Lesley Gordon

To the house of her teacher, one Isabel Beake
With a large leather music-case three times a week
Regardless of snowstorms, depressions or gales
Went Susan McAlister Bevington-Bales
Since her fat baby arms to the keyboard she'd lift
She had had what her mother described as a 'gift'
And so the improvement of Susan's technique
Was entrusted - per term - to Isabel Beake.

'What an ear!' said her Pa. 'What a touch!' cried her Aunt
'What feeling!' her friends and relations would chant
And old Uncle John said it made his heart yearn
To hear Susan playing 'The Robin's return'
But in spite of success and her growing repute
Came a fly in the ointment, a rift in the lute
For Susan McAlister Bevington-Bales
Though partial to music, would not play her scales.

Her lesson would start with the scale of A flat
The teacher would render it something like that......
And Miss Beake not unnaturally thought it amiss
When Susan responded with something like this.......
At arpeggios bungled with touch inelastic
Miss Isabel Beake would grow cold and sarcastic
At similar blunderings in the chromatic
Miss Isabel Beake would wax warm and dramatic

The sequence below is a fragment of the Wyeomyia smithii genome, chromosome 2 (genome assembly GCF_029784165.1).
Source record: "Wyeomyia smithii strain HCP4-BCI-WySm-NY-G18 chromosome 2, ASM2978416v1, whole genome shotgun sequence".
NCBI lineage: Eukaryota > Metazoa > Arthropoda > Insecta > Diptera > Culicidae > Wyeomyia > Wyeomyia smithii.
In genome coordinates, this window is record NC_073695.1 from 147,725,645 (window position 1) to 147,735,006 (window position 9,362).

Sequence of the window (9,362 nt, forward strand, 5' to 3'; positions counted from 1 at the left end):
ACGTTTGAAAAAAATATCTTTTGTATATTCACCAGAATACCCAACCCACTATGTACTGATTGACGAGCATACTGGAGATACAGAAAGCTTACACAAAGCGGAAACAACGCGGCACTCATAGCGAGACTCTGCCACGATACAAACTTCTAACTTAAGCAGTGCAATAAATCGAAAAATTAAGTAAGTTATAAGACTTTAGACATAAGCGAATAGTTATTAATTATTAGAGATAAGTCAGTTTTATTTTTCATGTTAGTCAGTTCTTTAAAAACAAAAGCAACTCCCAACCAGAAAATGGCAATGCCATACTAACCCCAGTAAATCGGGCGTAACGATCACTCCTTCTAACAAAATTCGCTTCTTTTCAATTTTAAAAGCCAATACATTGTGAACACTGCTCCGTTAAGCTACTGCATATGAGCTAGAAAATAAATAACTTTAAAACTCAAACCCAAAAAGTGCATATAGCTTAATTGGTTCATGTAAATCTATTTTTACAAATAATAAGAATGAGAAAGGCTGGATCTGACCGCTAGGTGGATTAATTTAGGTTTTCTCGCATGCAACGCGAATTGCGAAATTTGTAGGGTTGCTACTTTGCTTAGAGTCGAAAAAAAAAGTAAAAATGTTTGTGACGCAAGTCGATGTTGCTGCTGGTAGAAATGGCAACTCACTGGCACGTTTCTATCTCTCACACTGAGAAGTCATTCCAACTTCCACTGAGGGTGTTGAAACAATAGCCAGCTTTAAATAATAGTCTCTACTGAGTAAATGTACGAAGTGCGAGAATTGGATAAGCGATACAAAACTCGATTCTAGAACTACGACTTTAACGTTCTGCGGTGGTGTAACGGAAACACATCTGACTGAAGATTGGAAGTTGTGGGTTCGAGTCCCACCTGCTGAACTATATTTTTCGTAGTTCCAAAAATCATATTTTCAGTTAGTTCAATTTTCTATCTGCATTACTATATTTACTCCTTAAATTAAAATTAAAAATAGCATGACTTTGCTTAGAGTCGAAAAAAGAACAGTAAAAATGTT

The child who shirks scales - said Misss Beake - will become
A woman whose fingers are each one a thumb
But Susan McAlister Bevington-Bales
In spite of this warning would not play her scales.

The scene is now changed, it is Broadcasting House
And whose is that figure as quiet as a mouse
That trembles and starts, and now flushes, now pales
Why, Susan McAlister Bevington-Bales
Observe how she timidly takes her position
To play in a British Broadcasting audition
And listen once more to that haunting refrain
The Robin, it seems, is returning again
But before the first movement had drawn to a close
The Director of Music with dignity rose
And said as he saw Aunt Sophie turn pale
'That person can never have heard of a scale.'
And through the vast doors of the cold BBC
Crept Susan McAlister Bevington-B.

But early next morning, oh hark, what is that?
It is Susan attacking the scale of A flat
And as I was taking my afternoon tea
I heard the chromatic commensing on C
And mingled with buses and hooters and bells
Arpeggios leaping like lively gazelles
Con brio on the uppermost peak
(The neighbours are moving on Saturday week)

It is Broadcasting House. Several years pass away.
How familiar that figure just ceasing to play
'Enchanting!' says Sophie, 'Divine' whispers Mac
'Miss Bales, we are happy to welcome you back.'
'And here is your contract we beg you to sign
Your signature here, if you please, on this line
But before you go further - we may call you Sue?'
Which shows what continual practice will do.

The end